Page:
functional moss layer is missingWaddington and Day, 2007
Post-mining restoration techniques have been developed and fi ld t t d f ti l t l d C t ti f ti
Restoring C sink function involves water table regulation by living moss layer (acrotelm)
field tested: functional acrotelm and C sequestration function re-established within ~ one decade.
Lucchese et al., 2010
Contrasting GHG dynamics of Peatlands in different statesdifferent states
Pristine peatlands : long-term C sequestration and climate cooling effect; Re suppression in anoxic zone; hydraulic properties of moss layer key factor in WTD regulation; climate and vegetation controls on NEE and CH4
Degraded peatlands : drained, with moss layer affected to various degrees by subsidence, compaction, removal. High Re sustained over decades.
Re-wetted peatlands : reduction in Re, WT subject to high fluctuations if not regulated (climate sensitive), harsh environment for moss re colonizationfor moss re-colonization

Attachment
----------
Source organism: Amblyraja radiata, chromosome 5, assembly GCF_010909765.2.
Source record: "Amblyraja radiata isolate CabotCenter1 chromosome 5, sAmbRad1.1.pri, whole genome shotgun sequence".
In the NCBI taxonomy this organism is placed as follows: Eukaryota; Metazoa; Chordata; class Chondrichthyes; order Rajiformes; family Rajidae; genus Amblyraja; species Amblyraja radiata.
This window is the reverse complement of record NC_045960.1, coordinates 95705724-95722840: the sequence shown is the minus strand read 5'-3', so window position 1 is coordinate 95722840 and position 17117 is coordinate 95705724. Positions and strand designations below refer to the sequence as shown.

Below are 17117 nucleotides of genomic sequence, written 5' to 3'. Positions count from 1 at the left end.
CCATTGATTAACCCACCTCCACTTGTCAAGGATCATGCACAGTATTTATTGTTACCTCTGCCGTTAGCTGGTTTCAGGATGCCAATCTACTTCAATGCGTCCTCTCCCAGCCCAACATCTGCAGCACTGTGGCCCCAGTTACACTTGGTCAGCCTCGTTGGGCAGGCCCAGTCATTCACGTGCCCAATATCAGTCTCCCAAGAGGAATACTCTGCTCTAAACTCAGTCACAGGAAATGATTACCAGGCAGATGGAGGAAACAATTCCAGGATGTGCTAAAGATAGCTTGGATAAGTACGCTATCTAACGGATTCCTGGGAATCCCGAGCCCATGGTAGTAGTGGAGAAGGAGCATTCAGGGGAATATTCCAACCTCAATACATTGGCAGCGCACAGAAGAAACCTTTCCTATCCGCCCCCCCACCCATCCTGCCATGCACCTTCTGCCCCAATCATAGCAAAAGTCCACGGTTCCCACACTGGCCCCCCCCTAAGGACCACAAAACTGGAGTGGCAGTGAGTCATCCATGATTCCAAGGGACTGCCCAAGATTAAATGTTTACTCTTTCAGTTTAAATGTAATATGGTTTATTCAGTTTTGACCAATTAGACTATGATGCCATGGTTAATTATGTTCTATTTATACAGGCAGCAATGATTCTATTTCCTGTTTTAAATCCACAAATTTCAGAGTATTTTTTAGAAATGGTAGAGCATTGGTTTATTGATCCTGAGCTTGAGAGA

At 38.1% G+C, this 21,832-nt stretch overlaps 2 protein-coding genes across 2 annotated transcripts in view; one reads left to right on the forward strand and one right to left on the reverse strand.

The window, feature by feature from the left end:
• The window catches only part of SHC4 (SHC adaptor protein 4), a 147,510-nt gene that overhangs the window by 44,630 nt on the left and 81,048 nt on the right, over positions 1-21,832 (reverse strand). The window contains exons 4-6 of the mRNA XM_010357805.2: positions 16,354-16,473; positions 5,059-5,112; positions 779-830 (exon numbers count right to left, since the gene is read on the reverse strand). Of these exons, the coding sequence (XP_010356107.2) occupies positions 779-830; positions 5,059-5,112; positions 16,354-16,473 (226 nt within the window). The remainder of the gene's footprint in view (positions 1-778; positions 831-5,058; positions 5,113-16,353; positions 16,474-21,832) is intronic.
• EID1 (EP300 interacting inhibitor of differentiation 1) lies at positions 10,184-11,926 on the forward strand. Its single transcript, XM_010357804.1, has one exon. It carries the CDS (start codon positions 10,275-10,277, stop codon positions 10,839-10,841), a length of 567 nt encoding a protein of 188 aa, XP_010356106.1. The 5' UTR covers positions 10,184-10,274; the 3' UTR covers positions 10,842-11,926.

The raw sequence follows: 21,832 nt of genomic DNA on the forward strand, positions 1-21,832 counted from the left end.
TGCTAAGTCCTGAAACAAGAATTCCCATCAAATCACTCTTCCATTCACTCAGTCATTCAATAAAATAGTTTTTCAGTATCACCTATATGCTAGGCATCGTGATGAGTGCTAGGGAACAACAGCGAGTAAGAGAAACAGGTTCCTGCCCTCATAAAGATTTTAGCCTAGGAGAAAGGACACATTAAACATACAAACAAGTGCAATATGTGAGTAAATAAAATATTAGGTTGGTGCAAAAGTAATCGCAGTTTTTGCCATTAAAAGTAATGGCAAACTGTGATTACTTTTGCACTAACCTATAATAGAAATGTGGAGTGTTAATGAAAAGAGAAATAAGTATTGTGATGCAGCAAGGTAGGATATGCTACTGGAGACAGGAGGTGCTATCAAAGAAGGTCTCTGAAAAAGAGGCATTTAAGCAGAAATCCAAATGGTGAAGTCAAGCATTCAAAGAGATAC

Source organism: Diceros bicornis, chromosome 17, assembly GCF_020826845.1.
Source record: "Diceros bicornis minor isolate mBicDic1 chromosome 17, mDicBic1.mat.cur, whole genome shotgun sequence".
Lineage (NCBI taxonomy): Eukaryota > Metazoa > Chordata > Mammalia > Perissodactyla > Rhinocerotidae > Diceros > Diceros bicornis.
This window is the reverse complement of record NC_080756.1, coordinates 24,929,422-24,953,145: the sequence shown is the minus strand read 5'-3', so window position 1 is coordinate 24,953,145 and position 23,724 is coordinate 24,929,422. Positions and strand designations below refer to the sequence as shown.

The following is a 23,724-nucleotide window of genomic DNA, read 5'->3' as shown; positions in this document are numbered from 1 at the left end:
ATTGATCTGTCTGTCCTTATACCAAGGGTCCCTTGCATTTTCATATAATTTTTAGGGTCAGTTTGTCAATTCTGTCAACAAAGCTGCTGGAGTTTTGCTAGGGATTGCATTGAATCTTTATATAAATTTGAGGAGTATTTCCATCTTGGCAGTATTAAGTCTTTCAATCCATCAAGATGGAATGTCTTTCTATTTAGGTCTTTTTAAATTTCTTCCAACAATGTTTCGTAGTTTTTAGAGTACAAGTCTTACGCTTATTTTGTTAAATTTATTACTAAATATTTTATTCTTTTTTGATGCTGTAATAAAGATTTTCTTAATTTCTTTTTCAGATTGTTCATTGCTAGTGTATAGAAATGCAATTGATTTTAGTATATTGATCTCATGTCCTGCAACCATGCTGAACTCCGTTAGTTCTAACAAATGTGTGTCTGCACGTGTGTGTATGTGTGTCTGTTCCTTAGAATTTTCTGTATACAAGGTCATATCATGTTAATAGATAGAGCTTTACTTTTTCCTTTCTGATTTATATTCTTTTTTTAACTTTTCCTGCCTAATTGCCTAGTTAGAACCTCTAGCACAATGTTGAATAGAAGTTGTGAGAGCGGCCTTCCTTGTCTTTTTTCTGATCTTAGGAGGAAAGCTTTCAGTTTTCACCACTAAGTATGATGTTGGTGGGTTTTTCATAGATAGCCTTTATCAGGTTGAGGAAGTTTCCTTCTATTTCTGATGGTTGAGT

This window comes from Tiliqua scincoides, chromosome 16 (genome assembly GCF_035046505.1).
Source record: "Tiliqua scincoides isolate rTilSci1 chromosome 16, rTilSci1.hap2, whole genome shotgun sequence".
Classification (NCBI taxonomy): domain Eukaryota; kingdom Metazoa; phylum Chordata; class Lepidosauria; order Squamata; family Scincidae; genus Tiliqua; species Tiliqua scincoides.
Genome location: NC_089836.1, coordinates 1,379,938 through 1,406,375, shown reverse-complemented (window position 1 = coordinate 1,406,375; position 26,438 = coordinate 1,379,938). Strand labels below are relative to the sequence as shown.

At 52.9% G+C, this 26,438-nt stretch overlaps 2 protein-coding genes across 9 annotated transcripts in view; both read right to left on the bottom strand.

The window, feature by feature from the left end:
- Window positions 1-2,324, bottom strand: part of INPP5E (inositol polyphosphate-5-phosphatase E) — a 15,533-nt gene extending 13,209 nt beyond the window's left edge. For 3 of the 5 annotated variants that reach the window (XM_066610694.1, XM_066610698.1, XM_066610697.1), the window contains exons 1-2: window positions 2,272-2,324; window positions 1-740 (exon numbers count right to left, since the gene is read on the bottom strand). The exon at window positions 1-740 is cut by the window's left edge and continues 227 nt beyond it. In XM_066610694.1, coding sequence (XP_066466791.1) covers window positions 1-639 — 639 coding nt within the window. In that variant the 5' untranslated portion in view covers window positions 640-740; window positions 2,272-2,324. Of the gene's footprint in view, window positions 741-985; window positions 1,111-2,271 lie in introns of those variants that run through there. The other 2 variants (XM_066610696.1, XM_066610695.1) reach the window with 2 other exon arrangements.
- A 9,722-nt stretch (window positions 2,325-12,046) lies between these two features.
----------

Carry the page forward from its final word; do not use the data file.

Restored peatlands : C sequestration function re-established through a functional acrotelm.
Contrasting GHG dynamics of Peatlands in different States
Pristine Degraded Re-wetted Restored
Pristine Degraded Re wetted Restored
Vegetation & peat
Intact moss cover and peat
No moss; peat compaction &
Little or no moss
Re-established moss layer
WTD highly fluctuating –
WTD highly fluctuating – if
WTD and acrotelm
Func regulated by
mossclimate sensitive not regulated fluctuations
C exchange GEP > Re & Re dominates; Re smaller; GEP>Re; CH4
NEP Long-term C C source to C source to net C sink
gmore variable GEP 0
e ;CH4 loss larger
GEP Re; CH4possibly larger
gsink atmosphere atmosphere
net C sink
Vegetation influences restoration pathway: what are the restoration objectives?what are the restoration objectives?
RehabilitationTo re-establish the productivity and some, but not necessarily all,of the plant and animal species thought to be originally presentat a site. Ex: re-establish C sink through perennial, vascular vegetation